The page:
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Cloud computing is at the forefront of every business today. A recent IDC study revealed that 85 percent of new software being built today is for the cloud. There is no doubt that cloud-based technologies have begun to move from pilot deployments to mainstream technology choices. In my discussions with clients, it’s clear that they fundamentally understand cloud and its business benefits; however, they also indicate that they’re struggling to incorporate cloud into their overall IT strategies and processes.
According to a recent Institute for Business Value study, 50 percent of companies surveyed indicated that they are uncertain about the right model of cloud computing for their organization and exactly how cloud-based approaches can be integrated or reconciled with their existing IT infrastructure and data centers. This suggests that many organizations are still evaluating their options and may not have a clear roadmap for adopting cloud-based technologies.
Understanding how to infuse cloud capabilities into an organization is a central question for those addressing IT infrastructure. According to IDC, annual cloud infrastructure spend (including storage) is expected to reach $69.9 billion annually by 2017, a significant increase from the 2012 spend of $32.6 billion. The use of private, public and hybrid cloud technologies requires IT executives to rethink their overall IT infrastructure plans. After all, these approaches promise to impact everything from people and processes to hardware, middle, software and services decisions.
Ask yourself: Am I building the right cloud?
Simply put, do you and the people in your enterprise know why cloud technologies are important to the company’s success? Have quantifiable outcomes been established and affirmed by your C-suite leaders?
Your cloud needs to align to specific business and technology goals, invariably leading to explicit outcomes. In other words, you must have direct line of sight to the “cause and effect” as to how your cloud is key to your firm’s achievements. This will help engage the broader organization and increase overall buy-in. In most cases, you will likely utilize some combination of private, public, and hybrid cloud deployments.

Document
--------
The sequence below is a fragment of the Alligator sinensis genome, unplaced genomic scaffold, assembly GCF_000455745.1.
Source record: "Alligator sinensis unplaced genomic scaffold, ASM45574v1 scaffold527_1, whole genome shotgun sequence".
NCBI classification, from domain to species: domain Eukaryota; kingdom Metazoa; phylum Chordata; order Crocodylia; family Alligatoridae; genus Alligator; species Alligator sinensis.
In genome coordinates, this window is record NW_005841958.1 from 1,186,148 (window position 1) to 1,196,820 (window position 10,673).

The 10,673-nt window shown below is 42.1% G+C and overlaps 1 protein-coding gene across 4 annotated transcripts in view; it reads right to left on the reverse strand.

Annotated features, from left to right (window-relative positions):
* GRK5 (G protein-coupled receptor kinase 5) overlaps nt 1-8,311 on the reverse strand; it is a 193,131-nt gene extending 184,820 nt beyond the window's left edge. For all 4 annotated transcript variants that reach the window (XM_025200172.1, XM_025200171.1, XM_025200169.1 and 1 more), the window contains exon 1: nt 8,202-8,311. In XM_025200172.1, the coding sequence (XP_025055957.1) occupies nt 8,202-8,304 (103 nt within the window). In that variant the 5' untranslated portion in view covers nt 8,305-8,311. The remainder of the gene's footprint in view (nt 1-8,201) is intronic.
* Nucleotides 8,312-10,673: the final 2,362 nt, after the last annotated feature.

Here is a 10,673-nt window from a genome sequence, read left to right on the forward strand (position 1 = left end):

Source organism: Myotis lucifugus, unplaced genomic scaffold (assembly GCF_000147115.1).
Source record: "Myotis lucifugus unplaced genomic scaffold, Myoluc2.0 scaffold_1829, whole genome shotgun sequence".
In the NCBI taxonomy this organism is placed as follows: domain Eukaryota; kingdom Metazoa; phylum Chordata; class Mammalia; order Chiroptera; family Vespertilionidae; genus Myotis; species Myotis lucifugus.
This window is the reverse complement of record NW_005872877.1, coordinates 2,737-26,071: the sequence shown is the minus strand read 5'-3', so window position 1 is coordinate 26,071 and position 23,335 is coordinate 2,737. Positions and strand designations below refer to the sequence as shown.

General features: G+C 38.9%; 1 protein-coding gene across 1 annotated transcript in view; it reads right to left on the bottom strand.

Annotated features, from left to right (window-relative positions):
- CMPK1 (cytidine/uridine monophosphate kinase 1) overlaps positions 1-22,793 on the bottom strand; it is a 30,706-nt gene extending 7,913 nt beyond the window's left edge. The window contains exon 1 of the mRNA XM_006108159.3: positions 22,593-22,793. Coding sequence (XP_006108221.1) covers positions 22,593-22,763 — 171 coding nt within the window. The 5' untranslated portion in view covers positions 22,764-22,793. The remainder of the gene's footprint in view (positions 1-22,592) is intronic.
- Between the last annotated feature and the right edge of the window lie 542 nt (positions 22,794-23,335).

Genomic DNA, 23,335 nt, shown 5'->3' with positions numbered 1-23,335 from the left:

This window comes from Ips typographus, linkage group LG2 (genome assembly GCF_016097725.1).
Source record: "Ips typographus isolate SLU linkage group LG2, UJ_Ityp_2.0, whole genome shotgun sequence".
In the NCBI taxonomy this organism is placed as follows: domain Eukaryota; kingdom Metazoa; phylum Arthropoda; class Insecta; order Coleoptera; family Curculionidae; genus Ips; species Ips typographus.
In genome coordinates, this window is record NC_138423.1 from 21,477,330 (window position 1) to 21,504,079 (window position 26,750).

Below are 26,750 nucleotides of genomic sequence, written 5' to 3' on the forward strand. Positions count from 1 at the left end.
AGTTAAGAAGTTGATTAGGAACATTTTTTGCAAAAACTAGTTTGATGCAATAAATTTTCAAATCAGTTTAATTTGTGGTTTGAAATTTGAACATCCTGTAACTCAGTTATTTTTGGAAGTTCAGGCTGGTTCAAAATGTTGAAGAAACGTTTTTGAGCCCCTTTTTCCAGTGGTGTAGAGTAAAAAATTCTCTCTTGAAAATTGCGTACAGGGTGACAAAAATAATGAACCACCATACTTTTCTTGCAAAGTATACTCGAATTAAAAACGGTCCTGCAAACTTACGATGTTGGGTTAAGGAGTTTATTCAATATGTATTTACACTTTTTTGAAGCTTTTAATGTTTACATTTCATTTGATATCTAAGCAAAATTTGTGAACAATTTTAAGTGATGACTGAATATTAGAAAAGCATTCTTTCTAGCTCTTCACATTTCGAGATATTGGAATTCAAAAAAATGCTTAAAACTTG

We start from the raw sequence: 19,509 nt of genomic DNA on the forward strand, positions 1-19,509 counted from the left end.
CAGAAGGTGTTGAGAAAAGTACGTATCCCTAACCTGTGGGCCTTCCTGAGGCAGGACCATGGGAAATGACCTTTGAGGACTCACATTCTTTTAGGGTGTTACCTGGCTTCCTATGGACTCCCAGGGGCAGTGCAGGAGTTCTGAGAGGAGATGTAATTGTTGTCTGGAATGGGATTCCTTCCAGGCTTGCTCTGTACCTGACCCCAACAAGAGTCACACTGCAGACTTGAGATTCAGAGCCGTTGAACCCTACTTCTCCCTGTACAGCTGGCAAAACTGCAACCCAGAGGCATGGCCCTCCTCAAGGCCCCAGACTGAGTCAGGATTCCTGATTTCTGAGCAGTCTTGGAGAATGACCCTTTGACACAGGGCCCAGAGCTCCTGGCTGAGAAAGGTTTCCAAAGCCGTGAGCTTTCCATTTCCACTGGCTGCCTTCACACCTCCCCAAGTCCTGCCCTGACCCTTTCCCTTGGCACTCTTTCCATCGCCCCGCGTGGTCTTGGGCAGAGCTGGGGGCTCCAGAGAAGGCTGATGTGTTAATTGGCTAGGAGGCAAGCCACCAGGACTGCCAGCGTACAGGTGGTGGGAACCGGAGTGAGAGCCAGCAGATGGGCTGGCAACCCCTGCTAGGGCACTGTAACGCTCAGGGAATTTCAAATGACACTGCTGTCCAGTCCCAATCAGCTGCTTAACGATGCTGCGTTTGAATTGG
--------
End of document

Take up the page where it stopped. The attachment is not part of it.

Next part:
Increasingly, the best solution for many companies will be a hybrid cloud approach. The ability to mix and match the best elements of private and public clouds affords organizations the flexibility to move services, applications, and workloads based on business demands. For example, departments may need to quickly set up a development instance for testing new analytics capabilities or to pilot a new promotion in a specific geography. This avails an IT leader’s ability to optimize workloads across their entire infrastructure for improved IT economics.
Ultimately, what’s most important is for business leaders to evaluate their requirements to determine which type of cloud is the best fit for their needs.
Be more nimble
In total, infrastructure is the foundation for all cloud technologies and service delivery. Organizations that successfully integrate cloud strategies to complement their existing IT infrastructures achieve greater agility, flexibility and are better positioned to easily transform to improve competitiveness in ways that were unthinkable in the past.
Start with a question
When it comes to building an efficient cloud infrastructure, a few fundamental questions must be addressed. And an IT leader’s ability to address them will be critical to their success.
- What does my business need most and how will cloud support these goals?
- I need to optimize each element of my cloud, so what is the best infrastructure choice and why?
- How do I measure the value that cloud delivers in a way the business will understand and recognize?
IBM is helping clients address these questions as they look to build their cloud capabilities. Designed for business, IBM Cloud enables companies to marry their existing infrastructure (systems of record) with innovative cloud models propelled by new data, mobile and social (systems of engagement) workloads.
With more than 10,000 cloud engagements, the IBM Cloud portfolio is a robust, open, comprehensive set of cloud infrastructure offerings in which workloads can be deployed, integrated, and consistently managed securely, and efficiently.
A great example of this is the USTA. You can hear how IBM Cloud infrastructure enables the US Open to automatically scale up or down, depending upon spikes in demand for popular services located on USOpen.org website.
Looking to build the right cloud for your business? Get started here.